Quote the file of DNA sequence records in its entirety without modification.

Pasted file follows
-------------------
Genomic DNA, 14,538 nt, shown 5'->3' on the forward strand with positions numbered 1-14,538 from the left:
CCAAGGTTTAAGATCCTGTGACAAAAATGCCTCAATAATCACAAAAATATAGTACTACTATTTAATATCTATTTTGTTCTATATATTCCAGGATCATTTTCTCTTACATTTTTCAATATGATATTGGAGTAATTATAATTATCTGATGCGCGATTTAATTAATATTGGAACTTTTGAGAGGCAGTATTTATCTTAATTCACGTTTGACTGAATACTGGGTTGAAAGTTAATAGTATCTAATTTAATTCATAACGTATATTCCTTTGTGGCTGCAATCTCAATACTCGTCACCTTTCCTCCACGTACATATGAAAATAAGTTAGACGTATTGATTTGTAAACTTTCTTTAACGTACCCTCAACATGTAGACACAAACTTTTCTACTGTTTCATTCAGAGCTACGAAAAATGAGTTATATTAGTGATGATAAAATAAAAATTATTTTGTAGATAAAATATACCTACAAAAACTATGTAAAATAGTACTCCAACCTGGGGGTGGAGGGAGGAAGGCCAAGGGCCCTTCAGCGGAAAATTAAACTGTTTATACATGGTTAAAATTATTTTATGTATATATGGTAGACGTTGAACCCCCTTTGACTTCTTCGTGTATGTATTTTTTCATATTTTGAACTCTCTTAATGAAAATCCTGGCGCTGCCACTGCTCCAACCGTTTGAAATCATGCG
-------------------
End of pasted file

Genomic DNA, 14,538 nt, shown 5'->3' on the forward strand with positions numbered 1-14,538 from the left:
CCAAGGTTTAAGATCCTGTGACAAAAATGCCTCAATAATCACAAAAATATAGTACTACTATTTAATATCTATTTTGTTCTATATATTCCAGGATCATTTTCTCTTACATTTTTCAATATGATATTGGAGTAATTATAATTATCTGATGCGCGATTTAATTAATATTGGAACTTTTGAGAGGCAGTATTTATCTTAATTCACGTTTGACTGAATACTGGGTTGAAAGTTAATAGTATCTAATTTAATTCATAACGTATATTCCTTTGTGGCTGCAATCTCAATACTCGTCACCTTTCCTCCACGTACATATGAAAATAAGTTAGACGTATTGATTTGTAAACTTTCTTTAACGTACCCTCAACATGTAGACACAAACTTTTCTACTGTTTCATTCAGAGCTACGAAAAATGAGTTATATTAGTGATGATAAAATAAAAATTATTTTGTAGATAAAATATACCTACAAAAACTATGTAAAATAGTACTCCAACCTGGGGGTGGAGGGAGGAAGGCCAAGGGCCCTTCAGCGGAAAATTAAACTGTTTATACATGGTTAAAATTATTTTATGTATATATGGTAGACGTTGAACCCCCTTTGACTTCTTCGTGTATGTATTTTTTCATATTTTGAACTCTCTTAATGAAAATCCTGGCGCTGCCACTGCTCCAACCGTTTGAAATCATGCG